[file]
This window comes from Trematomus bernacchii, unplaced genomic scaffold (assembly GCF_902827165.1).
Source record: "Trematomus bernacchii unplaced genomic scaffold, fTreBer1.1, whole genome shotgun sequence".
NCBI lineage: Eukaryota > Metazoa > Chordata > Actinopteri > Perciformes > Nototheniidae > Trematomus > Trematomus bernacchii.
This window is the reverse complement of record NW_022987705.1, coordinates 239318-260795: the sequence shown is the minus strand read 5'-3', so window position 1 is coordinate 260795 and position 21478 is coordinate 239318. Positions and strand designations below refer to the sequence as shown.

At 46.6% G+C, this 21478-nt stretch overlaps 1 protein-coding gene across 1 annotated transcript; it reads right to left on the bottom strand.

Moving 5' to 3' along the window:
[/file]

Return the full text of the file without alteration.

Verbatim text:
This window comes from Trematomus bernacchii, unplaced genomic scaffold (assembly GCF_902827165.1).
Source record: "Trematomus bernacchii unplaced genomic scaffold, fTreBer1.1, whole genome shotgun sequence".
NCBI lineage: Eukaryota > Metazoa > Chordata > Actinopteri > Perciformes > Nototheniidae > Trematomus > Trematomus bernacchii.
This window is the reverse complement of record NW_022987705.1, coordinates 239318-260795: the sequence shown is the minus strand read 5'-3', so window position 1 is coordinate 260795 and position 21478 is coordinate 239318. Positions and strand designations below refer to the sequence as shown.

At 46.6% G+C, this 21478-nt stretch overlaps 1 protein-coding gene across 1 annotated transcript; it reads right to left on the bottom strand.

Moving 5' to 3' along the window: